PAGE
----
Self-pity—It’s Not Such a Bad Thing
Bob Baugher, Ph.D.
As you well-know, “pity” is a word that often carries a negative connotation. Synonyms are: shame, disappointment, misfortune, and letdown. Google it and you get: “The feeling of sorrow and compassion caused by the suffering and misfortunes of others.” So, what happens when we place the word “self” in front of pity? Obviously, rather than the suffering and misfortunes of others, it is ourself that feels sorrow and compassion for our own misfortune. Recently, I read an article by bereaved mom Peggi Johnson in the TCF magazine We Need Not Walk Alone titled, “I cry for me sometimes” and I thought, “Yes, why not?”
Next, I asked myself, “What’s so bad about self-pity?” Well, ask anyone and they’ll tell you that there is something wrong with it. If you are pitying yourself, it is you feeling sorrow and compassion—well—for you. Is this really so bad? Think about it: you know more than anyone how bad you feel, how much your life has changed, and the many emotions swirling around in your head and body. Others can pity you, but you know exactly for what you are feeling sorrow and compassion. Day after day you hurt, wishing that your child, sibling or grandchild hadn’t died. In your grief you are also sad for many people: your spouse, your parents, your surviving children, grandparents, friends, and others. (I call this Proxy Grief.) On top of their grief, all of these people must now interact with a different person—you. You might feel pity for some or all these folks. So, isn’t it OK to feel pity toward yourself?
One of the classes I teach in the Psychology Department at my college is Love 101. During the first 15 minutes of the first day, I ask my students to take out pen and paper and write a love letter to—themselves. Why not? Other people love and have loved you. We all know that it is a good thing to love oneself; but how often do we really take the time to express it? After the love letter is finished, I ask students to write in a journal what it was like to express love to themselves. As you might guess, for many, the letter was a challenge to write.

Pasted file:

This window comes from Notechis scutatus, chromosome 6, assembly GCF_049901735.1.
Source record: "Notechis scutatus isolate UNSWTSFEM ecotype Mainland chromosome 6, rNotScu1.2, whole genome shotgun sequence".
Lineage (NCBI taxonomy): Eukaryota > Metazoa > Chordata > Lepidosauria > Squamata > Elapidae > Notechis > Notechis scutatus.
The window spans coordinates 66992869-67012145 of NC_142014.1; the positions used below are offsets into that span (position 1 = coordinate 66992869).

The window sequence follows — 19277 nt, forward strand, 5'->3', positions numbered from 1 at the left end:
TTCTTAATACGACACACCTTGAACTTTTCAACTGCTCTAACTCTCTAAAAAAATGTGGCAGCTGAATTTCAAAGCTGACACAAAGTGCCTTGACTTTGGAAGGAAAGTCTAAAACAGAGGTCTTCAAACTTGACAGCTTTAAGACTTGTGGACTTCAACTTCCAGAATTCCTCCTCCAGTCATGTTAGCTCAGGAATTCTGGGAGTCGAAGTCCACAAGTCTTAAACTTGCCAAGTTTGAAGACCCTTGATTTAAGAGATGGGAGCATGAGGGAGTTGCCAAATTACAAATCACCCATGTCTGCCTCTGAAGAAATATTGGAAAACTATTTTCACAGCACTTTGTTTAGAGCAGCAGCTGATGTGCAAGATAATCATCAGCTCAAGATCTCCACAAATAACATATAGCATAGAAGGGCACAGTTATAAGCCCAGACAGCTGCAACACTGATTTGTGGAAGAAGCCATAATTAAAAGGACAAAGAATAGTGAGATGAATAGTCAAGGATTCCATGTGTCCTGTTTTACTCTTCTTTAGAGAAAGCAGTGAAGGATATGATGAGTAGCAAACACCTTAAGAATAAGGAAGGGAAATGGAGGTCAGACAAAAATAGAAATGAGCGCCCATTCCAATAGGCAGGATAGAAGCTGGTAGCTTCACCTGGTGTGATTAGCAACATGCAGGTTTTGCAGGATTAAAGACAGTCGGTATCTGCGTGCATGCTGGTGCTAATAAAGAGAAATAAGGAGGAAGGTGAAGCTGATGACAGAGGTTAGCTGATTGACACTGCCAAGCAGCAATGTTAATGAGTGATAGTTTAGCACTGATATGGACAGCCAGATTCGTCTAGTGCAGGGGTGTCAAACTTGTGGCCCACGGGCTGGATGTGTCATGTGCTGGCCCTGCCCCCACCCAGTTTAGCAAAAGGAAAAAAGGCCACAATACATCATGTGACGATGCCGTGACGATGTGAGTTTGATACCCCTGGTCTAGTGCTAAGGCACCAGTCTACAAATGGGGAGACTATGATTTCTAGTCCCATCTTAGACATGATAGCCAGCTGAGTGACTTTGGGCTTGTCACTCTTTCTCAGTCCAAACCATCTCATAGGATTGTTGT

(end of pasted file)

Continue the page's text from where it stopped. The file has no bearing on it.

Fact: We are harder on ourselves than we are on anyone else. That’s what guilt is about. When a loved one dies, we look back and beat ourselves up for doing things and failing to do things with or for that person. Yet, if our best friend felt the same way, we would put our arm around him or her and say, “Don’t be so hard on yourself.” Another way to say this is, “Don’t you be so hard on you.” It’s the same thing with self-pity. You are going through so much in your life right now. You have a right to feel whatever you are feeling and to feel sorrow for yourself at this moment and all the moments in the past and the future.
Go ahead and grieve, feel the pain, and miss your loved one. And, each time the waves of grief wash over you, be gentle with and to yourself—much as you would your best friend—and permit feelings of self-pity. Someday you won’t grieve this hard. Someday you won’t feel this low. Someday you will look back on these gut-wrenching times and wonder how you ever survived. But, for now, give yourself one less thing to feel bad about and let self-pity enter your thoughts until it doesn’t need any more to be part of your grief.
Oh, and one more thing: make an agreement with yourself that you are going to write a love letter to yourself. Better yet, write the letter as if it is from your loved one. I bet there will be a lot of love in that letter.